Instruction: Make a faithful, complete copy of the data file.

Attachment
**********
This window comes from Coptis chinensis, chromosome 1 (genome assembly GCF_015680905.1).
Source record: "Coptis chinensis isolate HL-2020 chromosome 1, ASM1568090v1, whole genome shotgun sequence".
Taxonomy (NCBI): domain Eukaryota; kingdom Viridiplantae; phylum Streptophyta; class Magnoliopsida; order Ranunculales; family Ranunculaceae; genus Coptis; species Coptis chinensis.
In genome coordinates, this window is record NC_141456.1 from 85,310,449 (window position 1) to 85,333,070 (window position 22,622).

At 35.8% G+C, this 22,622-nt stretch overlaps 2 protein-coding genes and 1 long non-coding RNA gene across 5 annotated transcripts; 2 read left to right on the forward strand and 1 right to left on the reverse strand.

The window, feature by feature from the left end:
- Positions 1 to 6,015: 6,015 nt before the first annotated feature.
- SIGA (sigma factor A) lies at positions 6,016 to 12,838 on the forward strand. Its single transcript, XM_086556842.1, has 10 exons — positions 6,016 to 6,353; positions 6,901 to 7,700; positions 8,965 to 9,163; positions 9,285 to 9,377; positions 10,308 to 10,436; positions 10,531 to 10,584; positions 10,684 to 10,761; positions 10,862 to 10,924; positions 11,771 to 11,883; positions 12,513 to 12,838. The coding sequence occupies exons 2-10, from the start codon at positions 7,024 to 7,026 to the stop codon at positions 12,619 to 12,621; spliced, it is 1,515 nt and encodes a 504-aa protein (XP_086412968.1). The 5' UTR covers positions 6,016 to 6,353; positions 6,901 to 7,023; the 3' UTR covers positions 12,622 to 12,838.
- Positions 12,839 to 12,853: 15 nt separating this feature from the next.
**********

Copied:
This window comes from Coptis chinensis, chromosome 1 (genome assembly GCF_015680905.1).
Source record: "Coptis chinensis isolate HL-2020 chromosome 1, ASM1568090v1, whole genome shotgun sequence".
Taxonomy (NCBI): domain Eukaryota; kingdom Viridiplantae; phylum Streptophyta; class Magnoliopsida; order Ranunculales; family Ranunculaceae; genus Coptis; species Coptis chinensis.
In genome coordinates, this window is record NC_141456.1 from 85,310,449 (window position 1) to 85,333,070 (window position 22,622).

At 35.8% G+C, this 22,622-nt stretch overlaps 2 protein-coding genes and 1 long non-coding RNA gene across 5 annotated transcripts; 2 read left to right on the forward strand and 1 right to left on the reverse strand.

The window, feature by feature from the left end:
- Positions 1 to 6,015: 6,015 nt before the first annotated feature.
- SIGA (sigma factor A) lies at positions 6,016 to 12,838 on the forward strand. Its single transcript, XM_086556842.1, has 10 exons — positions 6,016 to 6,353; positions 6,901 to 7,700; positions 8,965 to 9,163; positions 9,285 to 9,377; positions 10,308 to 10,436; positions 10,531 to 10,584; positions 10,684 to 10,761; positions 10,862 to 10,924; positions 11,771 to 11,883; positions 12,513 to 12,838. The coding sequence occupies exons 2-10, from the start codon at positions 7,024 to 7,026 to the stop codon at positions 12,619 to 12,621; spliced, it is 1,515 nt and encodes a 504-aa protein (XP_086412968.1). The 5' UTR covers positions 6,016 to 6,353; positions 6,901 to 7,023; the 3' UTR covers positions 12,622 to 12,838.
- Positions 12,839 to 12,853: 15 nt separating this feature from the next.